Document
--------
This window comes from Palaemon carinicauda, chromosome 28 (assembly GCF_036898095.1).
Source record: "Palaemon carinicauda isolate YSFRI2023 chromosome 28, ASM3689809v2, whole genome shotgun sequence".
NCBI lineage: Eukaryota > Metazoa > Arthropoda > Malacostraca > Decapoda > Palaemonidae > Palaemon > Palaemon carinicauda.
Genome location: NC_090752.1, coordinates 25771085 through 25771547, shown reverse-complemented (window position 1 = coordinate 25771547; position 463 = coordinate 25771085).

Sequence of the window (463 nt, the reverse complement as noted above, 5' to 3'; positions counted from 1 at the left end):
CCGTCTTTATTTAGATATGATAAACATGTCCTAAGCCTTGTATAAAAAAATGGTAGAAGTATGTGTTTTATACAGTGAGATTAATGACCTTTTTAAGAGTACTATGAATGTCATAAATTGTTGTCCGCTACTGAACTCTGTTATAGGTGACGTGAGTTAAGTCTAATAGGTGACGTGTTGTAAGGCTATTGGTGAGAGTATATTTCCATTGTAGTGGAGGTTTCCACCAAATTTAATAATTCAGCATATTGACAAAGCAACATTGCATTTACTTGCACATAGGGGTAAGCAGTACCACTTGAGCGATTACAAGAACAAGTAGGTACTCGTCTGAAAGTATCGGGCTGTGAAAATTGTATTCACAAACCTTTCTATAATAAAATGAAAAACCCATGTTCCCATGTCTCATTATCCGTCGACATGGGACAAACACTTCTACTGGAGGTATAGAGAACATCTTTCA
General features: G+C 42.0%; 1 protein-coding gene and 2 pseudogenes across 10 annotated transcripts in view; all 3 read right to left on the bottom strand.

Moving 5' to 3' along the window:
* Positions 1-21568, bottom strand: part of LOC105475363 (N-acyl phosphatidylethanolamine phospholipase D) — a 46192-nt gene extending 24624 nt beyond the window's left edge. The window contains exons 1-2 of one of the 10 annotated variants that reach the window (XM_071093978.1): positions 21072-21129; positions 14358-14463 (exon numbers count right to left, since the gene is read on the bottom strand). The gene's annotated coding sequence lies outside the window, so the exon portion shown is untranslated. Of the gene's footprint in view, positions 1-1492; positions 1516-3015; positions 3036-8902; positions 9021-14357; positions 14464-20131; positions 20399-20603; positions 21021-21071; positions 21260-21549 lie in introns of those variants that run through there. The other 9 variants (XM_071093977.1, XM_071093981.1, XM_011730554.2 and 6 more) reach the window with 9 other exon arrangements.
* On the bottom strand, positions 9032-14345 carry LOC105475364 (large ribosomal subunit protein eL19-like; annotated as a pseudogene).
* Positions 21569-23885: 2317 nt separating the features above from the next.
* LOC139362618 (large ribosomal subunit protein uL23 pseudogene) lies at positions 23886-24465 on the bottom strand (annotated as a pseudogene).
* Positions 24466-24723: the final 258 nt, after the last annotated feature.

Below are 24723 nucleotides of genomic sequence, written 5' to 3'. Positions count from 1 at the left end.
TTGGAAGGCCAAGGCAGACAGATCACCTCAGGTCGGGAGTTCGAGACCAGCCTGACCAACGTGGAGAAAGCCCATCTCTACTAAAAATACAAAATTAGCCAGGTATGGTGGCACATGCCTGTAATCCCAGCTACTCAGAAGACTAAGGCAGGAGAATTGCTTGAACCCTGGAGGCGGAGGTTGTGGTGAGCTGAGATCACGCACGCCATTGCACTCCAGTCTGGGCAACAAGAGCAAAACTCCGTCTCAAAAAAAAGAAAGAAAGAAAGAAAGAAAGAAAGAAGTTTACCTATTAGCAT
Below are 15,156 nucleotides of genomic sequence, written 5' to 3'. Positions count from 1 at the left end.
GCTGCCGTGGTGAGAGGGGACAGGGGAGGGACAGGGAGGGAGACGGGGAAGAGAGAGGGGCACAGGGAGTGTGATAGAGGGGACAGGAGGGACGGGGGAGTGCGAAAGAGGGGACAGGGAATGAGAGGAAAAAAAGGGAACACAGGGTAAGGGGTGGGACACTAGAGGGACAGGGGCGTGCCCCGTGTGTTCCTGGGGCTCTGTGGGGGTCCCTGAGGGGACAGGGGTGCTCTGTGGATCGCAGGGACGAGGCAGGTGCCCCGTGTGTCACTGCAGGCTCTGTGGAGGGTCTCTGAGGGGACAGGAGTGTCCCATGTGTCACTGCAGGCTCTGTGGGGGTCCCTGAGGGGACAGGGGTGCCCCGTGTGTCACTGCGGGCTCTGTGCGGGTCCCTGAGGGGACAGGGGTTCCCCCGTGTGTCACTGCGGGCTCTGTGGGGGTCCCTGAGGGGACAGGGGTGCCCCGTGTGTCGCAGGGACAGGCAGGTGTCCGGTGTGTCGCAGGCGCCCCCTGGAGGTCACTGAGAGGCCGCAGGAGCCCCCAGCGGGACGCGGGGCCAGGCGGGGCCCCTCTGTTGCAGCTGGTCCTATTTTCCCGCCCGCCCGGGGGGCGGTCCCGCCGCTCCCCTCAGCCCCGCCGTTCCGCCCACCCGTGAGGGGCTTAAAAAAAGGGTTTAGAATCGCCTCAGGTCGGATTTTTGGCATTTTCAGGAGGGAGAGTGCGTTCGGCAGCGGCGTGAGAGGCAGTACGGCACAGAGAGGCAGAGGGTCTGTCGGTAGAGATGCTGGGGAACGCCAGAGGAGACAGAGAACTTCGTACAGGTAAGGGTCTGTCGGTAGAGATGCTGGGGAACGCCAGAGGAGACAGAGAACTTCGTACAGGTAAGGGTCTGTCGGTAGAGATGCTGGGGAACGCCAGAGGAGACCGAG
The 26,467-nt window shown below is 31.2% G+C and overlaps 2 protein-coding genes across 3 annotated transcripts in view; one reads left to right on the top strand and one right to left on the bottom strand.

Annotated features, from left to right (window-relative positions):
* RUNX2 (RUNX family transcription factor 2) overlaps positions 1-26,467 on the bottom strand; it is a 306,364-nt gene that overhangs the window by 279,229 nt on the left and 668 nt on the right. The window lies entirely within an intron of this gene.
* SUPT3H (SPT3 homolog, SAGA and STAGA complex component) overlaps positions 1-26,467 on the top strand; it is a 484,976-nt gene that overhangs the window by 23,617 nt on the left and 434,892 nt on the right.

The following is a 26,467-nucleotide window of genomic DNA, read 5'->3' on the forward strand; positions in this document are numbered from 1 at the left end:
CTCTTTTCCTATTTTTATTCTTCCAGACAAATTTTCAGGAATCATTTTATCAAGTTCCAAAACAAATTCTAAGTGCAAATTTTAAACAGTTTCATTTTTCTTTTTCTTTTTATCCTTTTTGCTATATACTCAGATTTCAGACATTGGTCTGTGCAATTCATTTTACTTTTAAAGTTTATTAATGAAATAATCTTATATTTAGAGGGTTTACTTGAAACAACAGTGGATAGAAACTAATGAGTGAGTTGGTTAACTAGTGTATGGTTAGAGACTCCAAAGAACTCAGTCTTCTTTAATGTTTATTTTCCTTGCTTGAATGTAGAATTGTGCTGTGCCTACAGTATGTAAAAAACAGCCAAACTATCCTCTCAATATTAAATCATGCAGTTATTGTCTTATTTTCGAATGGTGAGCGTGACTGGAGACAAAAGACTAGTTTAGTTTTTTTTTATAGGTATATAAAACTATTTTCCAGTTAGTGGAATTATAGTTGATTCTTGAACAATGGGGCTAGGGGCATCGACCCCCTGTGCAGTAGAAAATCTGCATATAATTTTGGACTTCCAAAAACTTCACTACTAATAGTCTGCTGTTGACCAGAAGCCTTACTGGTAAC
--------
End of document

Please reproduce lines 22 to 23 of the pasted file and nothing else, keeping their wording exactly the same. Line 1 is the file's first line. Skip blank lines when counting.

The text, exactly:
The following is a 26,467-nucleotide window of genomic DNA, read 5'->3' on the forward strand; positions in this document are numbered from 1 at the left end:
CTCTTTTCCTATTTTTATTCTTCCAGACAAATTTTCAGGAATCATTTTATCAAGTTCCAAAACAAATTCTAAGTGCAAATTTTAAACAGTTTCATTTTTCTTTTTCTTTTTATCCTTTTTGCTATATACTCAGATTTCAGACATTGGTCTGTGCAATTCATTTTACTTTTAAAGTTTATTAATGAAATAATCTTATATTTAGAGGGTTTACTTGAAACAACAGTGGATAGAAACTAATGAGTGAGTTGGTTAACTAGTGTATGGTTAGAGACTCCAAAGAACTCAGTCTTCTTTAATGTTTATTTTCCTTGCTTGAATGTAGAATTGTGCTGTGCCTACAGTATGTAAAAAACAGCCAAACTATCCTCTCAATATTAAATCATGCAGTTATTGTCTTATTTTCGAATGGTGAGCGTGACTGGAGACAAAAGACTAGTTTAGTTTTTTTTTATAGGTATATAAAACTATTTTCCAGTTAGTGGAATTATAGTTGATTCTTGAACAATGGGGCTAGGGGCATCGACCCCCTGTGCAGTAGAAAATCTGCATATAATTTTGGACTTCCAAAAACTTCACTACTAATAGTCTGCTGTTGACCAGAAGCCTTACTGGTAAC